Santa Cruz Good Times

Nov 27th
Text size
  • Increase font size
  • Default font size
  • Decrease font size

The Art of the Steal

film_ARTOFTHESTEALIts detractors call it "The scandal of the art world in modern America." The private art collection of Albert C. Barnes, "the single most important cultural artifact in America of the first half of the 20th Century," and how it was hijacked by an unholy alliance of museums, politicians, and custodians determined to exploit its marvels for profit, is the story told in The Art Of The Steal, a compelling, infuriating documentary from filmmaker Don Argott that sets up a classic case of corporate greed vs. legal and artistic integrity. The working-class son of a Philadelphia butcher, Barnes made a fortune with an antiseptic compound around the turn of the last century.

A self-taught art lover, he traveled in Paris and bought a staggering array of Impressionist paintings by Cezanne, Seurat, Picasso and Van Gogh—to name but a few. Contemporary estimates value the collection at $25 to $35 billion. As one member of the Barnes Foundation board of trustees puts it, "You’d need some kind of a nation to buy it." In 1923, he held a public showing of his collection in Philadelphia, where the work was denounced by provincial critics. Barnes called Philadelphia "an intellectual slum," and removed his collection to his private residence in suburban Merion, granting access only to art lovers and students, not tourists or the general public. Barnes had a curator's eye, displaying his paintings on honey-colored walls, grouped according to aesthetics, not chronology. Renoirs, Matisses and film_art_of_the_stealModiglianis hung cheek-by-jowl with Barnes' collection of sculptural antique hinges and African masks, making no distinction between "high" and "low" art, or art and craft. But Barnes died suddenly in 1951. The terms of his trust specified the collection was never to be sold, moved out of Merion, or delivered into the greasy palms of the Philadelphia Museum of Art (Barnes willed administration of the Foundation to a small black college, Lincoln University, upon the death of his own successor). But Argott's film details how the local art establishment, city and state politicians, charitable trusts, and a few opportunistic stewards along the way, set out on a 30-year campaign to circumvent those terms. A harrowing look at the depths to which profiteers will sink in the name of the public good, and a fascinating portrait of a truly eccentric player in 20th Century modern art. (Not rated) 101 minutes. (★★★) LJ

Watch movie trailer >>>

Comments (0)Add Comment

Write comment
smaller | bigger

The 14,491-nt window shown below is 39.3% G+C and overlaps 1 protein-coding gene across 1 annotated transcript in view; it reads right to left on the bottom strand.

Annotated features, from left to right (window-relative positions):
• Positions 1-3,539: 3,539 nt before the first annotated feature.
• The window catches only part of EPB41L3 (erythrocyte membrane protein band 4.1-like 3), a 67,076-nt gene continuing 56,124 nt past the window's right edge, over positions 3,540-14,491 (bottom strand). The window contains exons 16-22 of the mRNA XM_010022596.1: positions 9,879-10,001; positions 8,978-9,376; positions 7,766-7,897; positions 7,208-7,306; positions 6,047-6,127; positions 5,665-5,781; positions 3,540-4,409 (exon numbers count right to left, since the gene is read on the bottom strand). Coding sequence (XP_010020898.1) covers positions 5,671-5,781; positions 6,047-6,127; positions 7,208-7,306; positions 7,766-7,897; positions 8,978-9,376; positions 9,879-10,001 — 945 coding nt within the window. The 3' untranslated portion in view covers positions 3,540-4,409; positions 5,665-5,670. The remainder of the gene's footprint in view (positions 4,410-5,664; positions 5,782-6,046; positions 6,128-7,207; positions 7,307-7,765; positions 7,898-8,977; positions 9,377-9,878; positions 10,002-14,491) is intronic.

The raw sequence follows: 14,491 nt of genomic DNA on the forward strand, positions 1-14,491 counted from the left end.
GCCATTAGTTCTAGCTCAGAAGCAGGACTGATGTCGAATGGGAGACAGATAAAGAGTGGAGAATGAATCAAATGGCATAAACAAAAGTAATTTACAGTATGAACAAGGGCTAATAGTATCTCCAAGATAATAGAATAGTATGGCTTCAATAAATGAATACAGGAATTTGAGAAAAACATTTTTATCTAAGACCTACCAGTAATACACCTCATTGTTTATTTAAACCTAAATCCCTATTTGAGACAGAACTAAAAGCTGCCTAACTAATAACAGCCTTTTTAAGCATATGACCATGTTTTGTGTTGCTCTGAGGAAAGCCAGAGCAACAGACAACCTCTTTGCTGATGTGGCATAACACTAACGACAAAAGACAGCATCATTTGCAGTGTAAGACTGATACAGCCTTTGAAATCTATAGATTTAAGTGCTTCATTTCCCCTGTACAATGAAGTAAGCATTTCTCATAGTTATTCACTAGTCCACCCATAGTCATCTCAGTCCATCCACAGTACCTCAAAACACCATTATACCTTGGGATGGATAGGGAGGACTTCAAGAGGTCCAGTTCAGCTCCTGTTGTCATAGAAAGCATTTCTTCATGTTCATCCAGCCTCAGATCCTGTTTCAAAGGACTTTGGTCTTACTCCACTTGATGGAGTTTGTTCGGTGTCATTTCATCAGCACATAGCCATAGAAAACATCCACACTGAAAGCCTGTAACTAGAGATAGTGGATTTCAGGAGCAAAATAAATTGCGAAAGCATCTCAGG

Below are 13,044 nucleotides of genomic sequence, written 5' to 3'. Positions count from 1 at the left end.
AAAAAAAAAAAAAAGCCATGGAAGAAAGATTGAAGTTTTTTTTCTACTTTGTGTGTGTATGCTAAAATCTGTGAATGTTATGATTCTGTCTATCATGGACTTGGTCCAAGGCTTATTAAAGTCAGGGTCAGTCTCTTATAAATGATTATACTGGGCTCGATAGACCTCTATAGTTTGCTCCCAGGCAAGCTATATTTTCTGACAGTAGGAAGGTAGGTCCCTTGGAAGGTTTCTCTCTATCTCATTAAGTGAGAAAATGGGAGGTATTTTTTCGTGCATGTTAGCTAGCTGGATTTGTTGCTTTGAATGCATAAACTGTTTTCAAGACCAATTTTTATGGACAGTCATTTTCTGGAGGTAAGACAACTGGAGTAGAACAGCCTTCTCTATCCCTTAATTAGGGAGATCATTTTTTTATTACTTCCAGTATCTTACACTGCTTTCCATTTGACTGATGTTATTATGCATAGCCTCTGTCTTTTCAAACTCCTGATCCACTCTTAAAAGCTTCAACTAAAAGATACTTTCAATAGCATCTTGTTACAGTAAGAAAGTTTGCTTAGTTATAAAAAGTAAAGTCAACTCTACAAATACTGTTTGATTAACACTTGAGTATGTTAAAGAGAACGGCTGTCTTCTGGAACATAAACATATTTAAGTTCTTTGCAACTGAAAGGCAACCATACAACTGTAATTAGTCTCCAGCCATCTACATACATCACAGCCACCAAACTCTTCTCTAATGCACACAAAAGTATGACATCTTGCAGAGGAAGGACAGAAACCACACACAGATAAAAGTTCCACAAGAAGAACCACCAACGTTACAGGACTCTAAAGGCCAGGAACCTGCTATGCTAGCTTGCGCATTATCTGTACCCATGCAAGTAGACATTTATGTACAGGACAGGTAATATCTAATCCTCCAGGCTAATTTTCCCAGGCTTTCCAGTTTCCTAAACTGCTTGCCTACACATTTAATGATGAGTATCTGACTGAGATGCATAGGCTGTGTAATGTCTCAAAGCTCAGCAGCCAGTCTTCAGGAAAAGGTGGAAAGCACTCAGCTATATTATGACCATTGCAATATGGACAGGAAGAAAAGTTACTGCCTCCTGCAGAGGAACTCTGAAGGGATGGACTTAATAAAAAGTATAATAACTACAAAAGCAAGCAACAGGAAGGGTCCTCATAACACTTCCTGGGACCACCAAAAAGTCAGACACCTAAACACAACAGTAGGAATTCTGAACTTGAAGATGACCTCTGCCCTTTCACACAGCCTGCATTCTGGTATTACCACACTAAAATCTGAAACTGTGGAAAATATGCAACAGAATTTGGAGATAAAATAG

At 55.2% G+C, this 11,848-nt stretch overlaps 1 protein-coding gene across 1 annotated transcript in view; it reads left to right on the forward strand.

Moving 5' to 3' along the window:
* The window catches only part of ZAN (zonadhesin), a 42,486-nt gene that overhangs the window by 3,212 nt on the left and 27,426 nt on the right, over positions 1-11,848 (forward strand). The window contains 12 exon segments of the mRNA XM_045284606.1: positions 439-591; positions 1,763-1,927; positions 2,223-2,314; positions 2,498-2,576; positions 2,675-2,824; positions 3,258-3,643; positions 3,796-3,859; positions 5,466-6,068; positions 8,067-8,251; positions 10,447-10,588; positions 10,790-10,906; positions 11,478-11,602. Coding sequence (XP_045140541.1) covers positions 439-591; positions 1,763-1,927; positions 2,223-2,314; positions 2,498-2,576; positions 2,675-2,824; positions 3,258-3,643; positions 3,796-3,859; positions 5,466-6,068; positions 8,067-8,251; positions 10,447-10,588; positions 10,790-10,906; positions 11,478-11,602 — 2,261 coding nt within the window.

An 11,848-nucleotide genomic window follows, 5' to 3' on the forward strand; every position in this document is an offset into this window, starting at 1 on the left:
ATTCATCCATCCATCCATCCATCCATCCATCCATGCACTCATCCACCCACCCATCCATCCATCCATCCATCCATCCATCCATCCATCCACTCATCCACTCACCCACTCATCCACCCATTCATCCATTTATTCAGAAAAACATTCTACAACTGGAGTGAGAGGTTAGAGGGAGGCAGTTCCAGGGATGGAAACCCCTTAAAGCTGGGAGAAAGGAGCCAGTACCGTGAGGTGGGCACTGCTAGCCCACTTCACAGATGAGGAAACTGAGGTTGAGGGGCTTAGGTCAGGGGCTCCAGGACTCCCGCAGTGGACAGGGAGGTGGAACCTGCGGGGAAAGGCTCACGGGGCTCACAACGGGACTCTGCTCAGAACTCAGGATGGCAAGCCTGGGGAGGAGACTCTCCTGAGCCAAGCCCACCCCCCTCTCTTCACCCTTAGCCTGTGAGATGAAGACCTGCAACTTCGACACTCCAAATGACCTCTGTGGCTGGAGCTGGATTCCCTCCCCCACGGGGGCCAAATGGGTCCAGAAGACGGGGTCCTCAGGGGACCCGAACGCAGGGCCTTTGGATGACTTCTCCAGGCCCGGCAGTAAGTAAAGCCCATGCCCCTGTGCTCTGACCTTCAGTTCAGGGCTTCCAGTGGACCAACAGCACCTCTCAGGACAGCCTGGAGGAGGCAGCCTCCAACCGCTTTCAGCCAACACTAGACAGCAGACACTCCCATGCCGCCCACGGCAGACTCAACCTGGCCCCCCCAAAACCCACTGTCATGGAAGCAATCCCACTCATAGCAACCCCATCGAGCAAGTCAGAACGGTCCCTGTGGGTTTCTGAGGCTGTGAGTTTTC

Share this on your social networks

Bookmark and Share

Share this

Bookmark and Share


Santa Cruz Gives

A look at the organizations we’re asking you to support in our new holiday giving campaign


Gratitude—For Each New Morning With its Light

The full moon of Wednesday brings light to Thanksgiving (Thursday) under the Sagittarius Sun and Mercury. Mercury in Sag offers humanity the message (Mercury) of thankfulness and joy (Jupiter). No other sign represents food, music and joy better than Sagittarius (only Pisces, when not in despair). Beginning on Thanksgiving, we can list what we’re grateful for. Then we can continue the list, creating a daily Gratitude Journal. What we are grateful for always increases in our lives. On Thanksgiving Saturn/Neptune square (challenging) is in full effect. This can manifest as traditions not being honored, disappearing, falling away. It can also create a sense of sadness, confusion, of things not working out as planned. It’s best to be as simple as possible. And to focus on gratitude instead. Gratitude is a service to others. It is scientifically and occultly a releasing agent. Releasing us from the past, allowing our future—the new culture and civilization, the new Aquarian laws and principles, the rising light of Aquarius, the Age of Friendship and Equality—to come forth. Gratitude and goodwill create the “thought-form of solution for humanity and the world’s problems.” The hierarchy lays great emphasis upon expressing gratitude. Gratitude illuminates all that is in darkness. Let us be grateful during this season together. Being, for others, the light that illuminates the darkness. A Poem by R.W. Emerson: We are grateful … “For each new morning with its light/For rest and shelter of the night/For health and food/For love and friends/For everything thy goodness sends.” (poem by R.W. Emerson). I am grateful for my family of readers.


The New Tech Nexus

Community leaders in science and technology unite to form web-based networking program


Pluck of the Irish

Mid-century immigrant tale engagingly told in ‘Brooklyn’
Sign up for Good Times weekly newsletter
Get the latest news, events

RSS Feed Burner

 Subscribe in a reader

Latest Comments


Second Street Café

Pies and tarts for all tastes—from traditional to adventurous


How are you preparing for El Niño?

Getting ready to buy some rain gear. Cory Pickering, Santa Cruz, Teaching Assistant


Fortino Winery

Cabernet and superb fruit wine from Fortino Winery


Tap Dance

West End Tap & Kitchen’s impressive menu to expand to Eastside location